es de Pedro, it is Pedro's
    7 (afiliación) to belong: es del partido, he's a member of the party
    es un chico del curso superior, he is a boy from the higher year
    8 (origen) es de Málaga, she is from Málaga
    ¿de dónde es esta fruta? where does this fruit come from?
    9 (composición, material) to be made of: este jersey no es de lana, this sweater is not (made of) wool
    10 ser de, (afinidad, comparación) lo que hizo fue de tontos, what she did was a foolish thing
    11 (existir) Madrid ya no es lo que era, Madrid isn't what it used to be
    12 (suceder) ¿qué fue de ella?, what became of her?
    13 (tener lugar) to be: esta tarde es el entierro, the funeral is this evening 14 ser para, (finalidad) to be for: es para pelar patatas, it's for peeling potatoes
    (adecuación, aptitud) no es una película para niños, the film is not suitable for children
    esta vida no es para ti, this kind of life is not for you
    15 (efecto) era para llorar, it was painful
    es (como) para darle una bofetada, it makes me want to slap his face
    no es para tomárselo a broma, it is no joke
    16 (auxiliar en pasiva) to be: fuimos rescatados por la patrulla de la Cruz Roja, we were rescued by the Red Cross patrol
    17 ser de (+ infinitivo) era de esperar que se marchase, it was to be expected that she would leave
    ♦ Locuciones: a no ser que, unless
    como sea, anyhow
    de no ser por..., had it not been for
    es más, furthermore
    es que..., it's just that...
    lo que sea, whatever
    o sea, that is (to say)
    sea como sea, in any case o be that as it may
    ser de lo que no hay, to be the limit
    sera sustantivo femenino large basket
    ' sera' also found in these entries:
    Spanish:
    algo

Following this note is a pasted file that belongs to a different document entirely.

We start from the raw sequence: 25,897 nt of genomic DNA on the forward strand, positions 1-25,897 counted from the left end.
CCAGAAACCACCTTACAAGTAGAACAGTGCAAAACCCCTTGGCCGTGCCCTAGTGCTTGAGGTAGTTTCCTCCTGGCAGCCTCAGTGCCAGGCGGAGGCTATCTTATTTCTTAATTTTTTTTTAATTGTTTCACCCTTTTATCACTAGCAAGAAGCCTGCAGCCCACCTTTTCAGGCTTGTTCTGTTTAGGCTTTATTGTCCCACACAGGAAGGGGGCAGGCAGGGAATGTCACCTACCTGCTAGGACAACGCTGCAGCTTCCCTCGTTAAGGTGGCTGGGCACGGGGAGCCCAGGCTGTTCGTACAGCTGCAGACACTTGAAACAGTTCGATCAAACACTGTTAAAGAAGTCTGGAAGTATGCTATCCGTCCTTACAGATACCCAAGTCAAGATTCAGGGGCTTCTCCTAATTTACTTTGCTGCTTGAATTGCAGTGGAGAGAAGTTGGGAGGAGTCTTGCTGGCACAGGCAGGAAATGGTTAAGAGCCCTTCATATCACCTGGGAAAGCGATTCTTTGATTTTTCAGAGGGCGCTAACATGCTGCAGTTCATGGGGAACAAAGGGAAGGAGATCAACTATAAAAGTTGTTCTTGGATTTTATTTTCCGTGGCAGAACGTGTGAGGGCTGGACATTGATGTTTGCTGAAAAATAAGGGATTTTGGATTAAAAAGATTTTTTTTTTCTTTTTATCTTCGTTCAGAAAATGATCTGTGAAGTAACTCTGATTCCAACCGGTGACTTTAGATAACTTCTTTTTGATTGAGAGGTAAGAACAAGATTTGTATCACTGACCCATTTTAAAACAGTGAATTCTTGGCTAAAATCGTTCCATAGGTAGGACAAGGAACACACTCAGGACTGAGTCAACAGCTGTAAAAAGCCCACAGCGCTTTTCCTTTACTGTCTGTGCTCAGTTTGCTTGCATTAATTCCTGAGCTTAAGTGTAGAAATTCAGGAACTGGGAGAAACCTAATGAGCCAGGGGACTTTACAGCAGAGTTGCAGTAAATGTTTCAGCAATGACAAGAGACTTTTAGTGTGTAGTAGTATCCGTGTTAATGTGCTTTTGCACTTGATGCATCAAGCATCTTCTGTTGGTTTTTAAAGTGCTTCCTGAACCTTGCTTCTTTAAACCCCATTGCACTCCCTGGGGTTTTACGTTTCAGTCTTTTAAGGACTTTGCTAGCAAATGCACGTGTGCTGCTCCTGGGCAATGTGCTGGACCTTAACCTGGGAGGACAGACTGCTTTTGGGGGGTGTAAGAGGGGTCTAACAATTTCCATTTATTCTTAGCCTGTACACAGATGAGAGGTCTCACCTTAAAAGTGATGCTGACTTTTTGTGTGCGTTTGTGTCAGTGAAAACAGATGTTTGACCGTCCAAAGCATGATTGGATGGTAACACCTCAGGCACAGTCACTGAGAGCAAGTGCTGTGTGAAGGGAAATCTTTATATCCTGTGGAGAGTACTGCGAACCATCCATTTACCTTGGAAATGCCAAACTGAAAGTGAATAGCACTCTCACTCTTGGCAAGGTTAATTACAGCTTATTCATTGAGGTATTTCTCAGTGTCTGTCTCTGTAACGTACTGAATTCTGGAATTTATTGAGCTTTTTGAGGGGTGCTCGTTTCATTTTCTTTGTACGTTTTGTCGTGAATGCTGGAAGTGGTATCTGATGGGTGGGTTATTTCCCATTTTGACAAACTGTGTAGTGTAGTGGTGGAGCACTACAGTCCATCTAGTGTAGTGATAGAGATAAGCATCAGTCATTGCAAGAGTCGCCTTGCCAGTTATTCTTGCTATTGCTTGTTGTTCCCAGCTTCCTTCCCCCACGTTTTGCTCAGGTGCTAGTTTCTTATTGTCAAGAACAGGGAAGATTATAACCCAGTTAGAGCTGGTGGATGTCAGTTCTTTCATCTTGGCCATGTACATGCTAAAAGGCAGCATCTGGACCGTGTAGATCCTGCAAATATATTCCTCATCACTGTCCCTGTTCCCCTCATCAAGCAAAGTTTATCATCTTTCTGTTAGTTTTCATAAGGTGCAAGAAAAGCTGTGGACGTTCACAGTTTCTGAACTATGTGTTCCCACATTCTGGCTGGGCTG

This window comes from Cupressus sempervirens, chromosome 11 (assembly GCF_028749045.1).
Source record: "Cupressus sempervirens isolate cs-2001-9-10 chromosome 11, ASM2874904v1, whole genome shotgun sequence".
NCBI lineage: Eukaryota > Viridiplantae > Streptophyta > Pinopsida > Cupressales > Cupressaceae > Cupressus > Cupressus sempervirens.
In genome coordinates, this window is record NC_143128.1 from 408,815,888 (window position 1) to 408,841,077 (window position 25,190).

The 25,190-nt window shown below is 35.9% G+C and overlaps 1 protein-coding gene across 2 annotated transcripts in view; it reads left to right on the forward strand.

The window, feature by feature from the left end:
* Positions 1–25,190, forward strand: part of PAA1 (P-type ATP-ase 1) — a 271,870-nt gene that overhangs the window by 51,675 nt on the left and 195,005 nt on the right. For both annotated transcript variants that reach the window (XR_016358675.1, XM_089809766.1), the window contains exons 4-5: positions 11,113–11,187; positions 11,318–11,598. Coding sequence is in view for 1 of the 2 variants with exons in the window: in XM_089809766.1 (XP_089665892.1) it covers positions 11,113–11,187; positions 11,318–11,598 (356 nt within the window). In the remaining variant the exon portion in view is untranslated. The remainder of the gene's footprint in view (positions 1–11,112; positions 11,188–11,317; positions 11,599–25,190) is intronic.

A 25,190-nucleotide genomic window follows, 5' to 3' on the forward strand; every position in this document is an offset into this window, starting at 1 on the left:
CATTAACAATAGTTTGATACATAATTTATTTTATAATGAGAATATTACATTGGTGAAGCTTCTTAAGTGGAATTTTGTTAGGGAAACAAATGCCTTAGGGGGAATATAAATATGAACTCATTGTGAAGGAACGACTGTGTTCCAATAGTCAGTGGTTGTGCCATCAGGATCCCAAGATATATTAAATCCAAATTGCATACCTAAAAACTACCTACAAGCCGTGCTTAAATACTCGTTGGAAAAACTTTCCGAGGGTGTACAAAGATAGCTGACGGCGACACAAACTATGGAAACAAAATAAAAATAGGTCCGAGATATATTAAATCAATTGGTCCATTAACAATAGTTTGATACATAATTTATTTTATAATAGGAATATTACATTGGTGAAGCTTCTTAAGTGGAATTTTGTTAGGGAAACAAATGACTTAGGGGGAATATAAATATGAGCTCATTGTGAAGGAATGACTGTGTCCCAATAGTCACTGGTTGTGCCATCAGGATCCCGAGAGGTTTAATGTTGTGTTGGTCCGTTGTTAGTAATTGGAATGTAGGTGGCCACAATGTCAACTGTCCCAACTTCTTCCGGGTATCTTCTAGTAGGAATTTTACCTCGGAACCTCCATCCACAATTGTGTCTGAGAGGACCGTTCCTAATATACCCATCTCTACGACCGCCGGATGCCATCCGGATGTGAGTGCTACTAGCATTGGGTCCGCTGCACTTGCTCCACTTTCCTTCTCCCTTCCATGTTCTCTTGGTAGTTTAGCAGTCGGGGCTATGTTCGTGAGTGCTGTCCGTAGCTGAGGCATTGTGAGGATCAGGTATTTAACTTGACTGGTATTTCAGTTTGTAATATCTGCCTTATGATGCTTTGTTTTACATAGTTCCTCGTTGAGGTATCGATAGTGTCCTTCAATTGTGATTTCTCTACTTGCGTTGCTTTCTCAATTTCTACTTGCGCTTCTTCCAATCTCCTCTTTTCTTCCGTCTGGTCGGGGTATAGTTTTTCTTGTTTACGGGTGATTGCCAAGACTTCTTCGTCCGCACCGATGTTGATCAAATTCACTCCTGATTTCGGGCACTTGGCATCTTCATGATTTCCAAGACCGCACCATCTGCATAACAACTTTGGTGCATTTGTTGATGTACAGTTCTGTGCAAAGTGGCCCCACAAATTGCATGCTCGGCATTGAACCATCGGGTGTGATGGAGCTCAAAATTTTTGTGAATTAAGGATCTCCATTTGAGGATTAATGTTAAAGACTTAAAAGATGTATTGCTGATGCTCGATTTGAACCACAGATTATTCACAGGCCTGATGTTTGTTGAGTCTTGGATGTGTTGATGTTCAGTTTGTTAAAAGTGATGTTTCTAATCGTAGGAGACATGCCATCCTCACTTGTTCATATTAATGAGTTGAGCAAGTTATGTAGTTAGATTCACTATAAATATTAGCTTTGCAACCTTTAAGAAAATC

- despersonalizada
    - despersonalizado
    - embalarse
    - honor
    - posible
    - reparar
    - responsable
    - revolver
    - suerte
    - vez
    - bueno
    - caos
    - cuando
    - disposición
    - ser
    English:
    barrel
    - battlefield
    - beating
    - blow
    - can
    - dare
    - do
    - employ
    - fit
    - gap
    - handle
    - link-up
    - make
    - may
    - nowhere
    - soon
    - surely
    - take
    - versus
    - voluntary
    - any
    - born
    - full
    - might
    - sure
    - weigh

    Spanish-English dictionary > sera

  • 722 24

    24 (veinticuatro)

    Ex: Most of them -- there are 24 people on the library staff; 6 in reference (3 males and 3 females) -- have not personally experienced sexual harassment and haven't been aware that it exists.

    * 24 horas al día = around the clock.
    * clavija de 24 agujas = 24-pin plug.
    * las 24 horas = round the clock, around the clock.
    * servicio las 24 horas = 24 hour(s) service.
    * un servicio las 24 horas = a 24-hour service.

    Spanish-English dictionary > 24

  • 723 3

    3 (tres)

    Ex: Most of them -- there are 24 people on the library staff; 6 in reference (3 males and 3 females) -- have not personally experienced sexual harassment and haven't been aware that it exists.

    * 3/4 (tres cuartos) = three-quarters (3/4).
    * omega 3 = omega-3.

    Spanish-English dictionary > 3

  • 724 6

    6 (seis)

    Ex: Most of them -- there are 24 people on the library staff; 6 in reference (3 males and 3 females) -- have not personally experienced sexual harassment and haven't been aware that it exists.

    * 6º (sexto) = 6th (sixth).

    Spanish-English dictionary > 6

  • 725 Adjetivo + ísimo

    = blindingly + Adjetivo.
    Ex. The sad truth of the matter is that reference librarians have been unable to reach agreement on the blindingly simple proposition that their job is answering questions asked by users.
    * * *
    = blindingly + Adjetivo.

    Ex: The sad truth of the matter is that reference librarians have been unable to reach agreement on the blindingly simple proposition that their job is answering questions asked by users.

    Spanish-English dictionary > Adjetivo + ísimo

  • 726 IBI (impuesto de bienes inmuebles)

    = local rates, council tax, local tax rates, tax rates, local taxes, property tax, rates, real estate tax, real estate property tax.
    Ex. This act allowed for the establishment of town libraries, which were free and open to all ratepayers and provided by funds from local rates.
    Ex. Perhaps if the council used less money on laying the many many sleeping policeman on our roads, then there would be no need to increase our council and road tax each year.
    Ex. The decision in Sweden not to raise local tax rates during the economic recession has hit all public services hard, including public libraries.